by Umaid Wasim
KARACHI: The Pakistan Football Federation (PFF) Normalisation Committee has a task at hand. It’s something that isn’t in its mandate though. But if it does, it will provide an added incentive for teams taking part in the Pakistan Premier Football League (PPFL).
To complete the job, however, it will have to deal with the collective malaise that had set in the working of the country’s football governing body in the last few years when the previous regime was in-charge.
Overcome that, and maybe the FIFA-appointed PFF Normalisation Committee could guarantee Pakistan’s representation in the AFC Cup; the continent’s second-tier club competition.
The Asian Football Confederation recently announced the entry manual and slot allocation for its club competitions — the AFC Champions League and the AFC Cup — in 2021 and 2022 with Pakistan given one indirect slot for the AFC Cup i.e. the representatives will have to go through the qualifying route to make the competition.
That, however, isn’t guaranteed as the PPFL teams found out in the 2018 season — the last time when the league was held. Then, midway through the season, Dawn exclusively revealed that the PPFL winner would not be getting a spot in the AFC Cup playoffs since there were no clubs that fulfilled the AFC’s licensing criteria and there was no entry sent by the PFF.
It’s likely to be the same scenario again despite Pakistan being given an indirect slot. Unless of course, the Humza Khan-led Normalisation Committee can achieve in six months what the Faisal Saleh Hayat-led PFF couldn’t in five years.
“The slots are allocated to Member Associations based on the AFC Club Competition ranking which ranks each Member Association based on its clubs’ sporting results in the AFC Club Competitions,” an AFC spokesperson told Dawn this week. “However to utilise those slots the MA will have to meet the following criteria i.e. Technical Standard, Club Licensing System, Sport Integrity, Organisation of Professional Football League, Stadia; and Logistics, Visa and Accommodation.”
It was in early 2014 that an AFC delegation visited Pakistan, presenting its demands to start the introduction of club licensing in the PPFL which since its inception in 2004 — at the start of Hayat’s near 16-year tenure as PFF chief — has largely seen departmental teams take part.
Several plans were drawn out then, with then-PFF secretary general Col Ahmed Yar Khan Lodhi declaring that they were going to immediately launch a National Youth League Championship to see which departments could field youth teams — one of the requirements for club licensing.
That never saw the light of day. There were also plans presented in coming years which involved updating departments according to modern lines in terms of management, online presence and fan-base development. Those plans too never materialised.
What the PFF did achieve in doing, however, was adding ‘FC’ or ‘Football Club’ to end of the names of the departments. For example, Khan Research Laboratories has now become Khan Research Laboratories FC.
The officials tasked with implementing the club licensing regulations claim that four years of crisis and controversy in the PFF since 2015, which finally prompted FIFA to appoint a Normalisation Committee to oversee the country’s football matters, hampered the implementation of club licensing regulations.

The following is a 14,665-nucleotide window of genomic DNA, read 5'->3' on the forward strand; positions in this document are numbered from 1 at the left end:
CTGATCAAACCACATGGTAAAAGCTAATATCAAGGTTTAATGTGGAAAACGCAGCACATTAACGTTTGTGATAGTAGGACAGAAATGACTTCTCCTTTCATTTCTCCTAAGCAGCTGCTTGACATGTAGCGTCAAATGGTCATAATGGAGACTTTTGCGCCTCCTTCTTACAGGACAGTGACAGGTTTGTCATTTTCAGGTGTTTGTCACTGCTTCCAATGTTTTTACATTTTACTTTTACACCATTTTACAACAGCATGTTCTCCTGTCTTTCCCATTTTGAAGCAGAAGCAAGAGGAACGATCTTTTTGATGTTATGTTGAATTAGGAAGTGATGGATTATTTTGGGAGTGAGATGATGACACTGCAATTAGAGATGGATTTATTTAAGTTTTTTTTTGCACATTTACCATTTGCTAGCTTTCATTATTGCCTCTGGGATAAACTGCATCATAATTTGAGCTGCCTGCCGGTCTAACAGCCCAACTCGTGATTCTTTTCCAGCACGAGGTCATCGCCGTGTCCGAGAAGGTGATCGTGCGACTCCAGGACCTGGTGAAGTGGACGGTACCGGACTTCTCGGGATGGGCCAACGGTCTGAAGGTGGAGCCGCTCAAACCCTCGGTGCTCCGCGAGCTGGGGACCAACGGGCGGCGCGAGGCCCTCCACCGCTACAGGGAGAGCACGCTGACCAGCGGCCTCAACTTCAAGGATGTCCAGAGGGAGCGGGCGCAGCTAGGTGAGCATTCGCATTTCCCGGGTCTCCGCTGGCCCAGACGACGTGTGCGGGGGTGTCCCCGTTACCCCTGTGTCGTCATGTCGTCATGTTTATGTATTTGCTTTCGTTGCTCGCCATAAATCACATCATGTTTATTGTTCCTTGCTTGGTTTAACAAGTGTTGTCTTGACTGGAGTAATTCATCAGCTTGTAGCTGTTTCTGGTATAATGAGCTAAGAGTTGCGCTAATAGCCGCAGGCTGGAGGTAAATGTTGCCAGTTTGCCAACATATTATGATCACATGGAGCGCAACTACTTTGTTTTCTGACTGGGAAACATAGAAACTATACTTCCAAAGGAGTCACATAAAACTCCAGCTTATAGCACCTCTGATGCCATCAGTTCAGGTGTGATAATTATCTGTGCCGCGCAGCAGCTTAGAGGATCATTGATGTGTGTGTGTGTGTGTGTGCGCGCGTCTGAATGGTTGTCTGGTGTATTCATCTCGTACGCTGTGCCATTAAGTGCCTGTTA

However, that seems like an excuse since the Hayat-led PFF had the backing of FIFA and the AFC throughout those years and even if there were issues organising tournaments on ground, background work on club licensing could still have been carried out.
The PFF Normalisation Committee, appointed in September last year, has a primary mandate to hold fresh elections of the PFF till the end of this year. That, and the other part of its mandate that involves handling of day-to-day affairs and football activities, however, has been hit by the Covid-19 pandemic.
With the government having announced on Thursday that non-contact sports activities in the country can resume without fans as the virus situation gets better, there is a chance that the PPFL might be able to kick off by September; once contact sports are allowed.
But Dani Limones, the Spaniard appointed by the PFF Normalisation Committee as its technical director, thinks it’s too early to be talking about Pakistan’s potential representation in the AFC Cup next season.
“We have received instructions from the AFC about how to register teams for the AFC Cup,” Limones told Dawn on Friday. “But I don’t think we can do that because not only do we need to hold the league and have a champion but also we need to implement club licensing.”
The only Pakistani team to have featured in the AFC Cup playoffs have been 2014-15 PPFL champions K-Electric. Before that, PPFL champions used to take part in the AFC President’s Cup — the now-defunct third-tier continental club competition.
“Of course it would be great for Pakistan football if a place in continental competition was on offer for the winner of the PPFL,” added Limones. “But right now, it’s too difficult to implement club licensing in such a short time.”
Limones, however, hopes that he can set the tone for the implementation of club licensing regulations that could see Pakistan teams feature in the AFC Cup in the future.
“Nothing has been done regarding club licensing in Pakistan and we need to start from scratch,” added Limones, “but I’ll see what I can do during my tenure and hopefully our teams won’t miss out on continental club competitions in the future.”